Burning bridges is probably the last thing anybody wants to do in their first job after college. Getting into trouble is a lot easier in the world of office politics than in the world of student life. Here are some areas you might want to avoid, just to be on the safe side.
Just because you have an opinion doesn't mean you should voice it to your coworkers. College students are expected to be outspoken, but not necessarily entry-level employees.
Silencing your opinion doesn't mean you have to be a spineless new-bee. Instead, if you wish to discuss politics, think about what you wish to accomplish with the discussion. According to workplace monthly Fast Company (fastcompany.com), if your goal is to change coworkers' minds, learn first their opinion and how they formed it. This will allow you to understand your coworkers, then a level of trust can be shared between you.
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Gossip is a tough one to avoid because most people love getting the dirt. (This is why the gossip pages are continually among the most read sections of our beloved newspapers.) But try as hard as you can to avoid becoming the source of gossip. Career portal Monster.com says gossip is a surefire way to get coworkers to stop trusting you. Listening to gossip is fun, just don't start circulating the rumors.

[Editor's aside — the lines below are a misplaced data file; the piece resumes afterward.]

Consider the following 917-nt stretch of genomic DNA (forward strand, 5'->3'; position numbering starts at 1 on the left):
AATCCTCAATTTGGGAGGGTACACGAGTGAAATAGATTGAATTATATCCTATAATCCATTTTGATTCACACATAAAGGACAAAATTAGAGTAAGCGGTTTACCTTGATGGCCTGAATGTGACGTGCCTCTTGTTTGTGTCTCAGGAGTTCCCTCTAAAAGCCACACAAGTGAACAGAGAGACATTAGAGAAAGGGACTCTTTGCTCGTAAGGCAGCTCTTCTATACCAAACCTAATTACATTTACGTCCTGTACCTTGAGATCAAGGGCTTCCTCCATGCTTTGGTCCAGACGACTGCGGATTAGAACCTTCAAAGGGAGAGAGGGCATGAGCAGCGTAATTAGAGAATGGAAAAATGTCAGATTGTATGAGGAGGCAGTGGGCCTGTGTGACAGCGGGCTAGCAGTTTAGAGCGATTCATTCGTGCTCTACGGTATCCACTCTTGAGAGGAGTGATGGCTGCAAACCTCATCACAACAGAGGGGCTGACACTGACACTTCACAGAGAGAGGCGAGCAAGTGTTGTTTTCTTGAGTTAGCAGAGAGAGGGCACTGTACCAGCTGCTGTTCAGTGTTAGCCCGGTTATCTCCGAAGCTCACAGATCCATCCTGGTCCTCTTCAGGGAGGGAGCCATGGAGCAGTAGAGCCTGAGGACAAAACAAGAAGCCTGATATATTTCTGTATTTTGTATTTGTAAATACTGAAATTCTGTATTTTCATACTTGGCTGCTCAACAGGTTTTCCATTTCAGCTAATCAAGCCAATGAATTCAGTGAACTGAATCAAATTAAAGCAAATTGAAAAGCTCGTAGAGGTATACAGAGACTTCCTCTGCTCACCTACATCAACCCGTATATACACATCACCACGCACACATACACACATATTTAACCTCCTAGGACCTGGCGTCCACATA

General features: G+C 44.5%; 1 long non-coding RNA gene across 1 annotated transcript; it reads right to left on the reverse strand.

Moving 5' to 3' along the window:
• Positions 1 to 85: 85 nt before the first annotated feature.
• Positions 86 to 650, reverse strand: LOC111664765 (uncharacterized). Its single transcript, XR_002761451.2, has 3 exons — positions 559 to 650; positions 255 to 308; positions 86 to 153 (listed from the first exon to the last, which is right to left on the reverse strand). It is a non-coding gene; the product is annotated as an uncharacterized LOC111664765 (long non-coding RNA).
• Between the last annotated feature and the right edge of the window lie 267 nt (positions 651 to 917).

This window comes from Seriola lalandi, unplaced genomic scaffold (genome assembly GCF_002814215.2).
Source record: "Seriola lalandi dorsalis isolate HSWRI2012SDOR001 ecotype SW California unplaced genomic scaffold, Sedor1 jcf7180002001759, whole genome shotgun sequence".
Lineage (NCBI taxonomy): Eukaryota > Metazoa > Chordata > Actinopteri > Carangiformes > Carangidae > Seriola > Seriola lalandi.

Contrary to what they tell you in college, you don't really know everything. Even when you have the best way of getting things done, a 30-year veteran of the company can take offense to some young upstart changing the system.
Rewriting your job description is another way to rub heads the wrong way. While change is always good, sometimes tradition has the upper hand. Monster.com says to offer new ideas occasionally, but be sensible to the desires of your superior.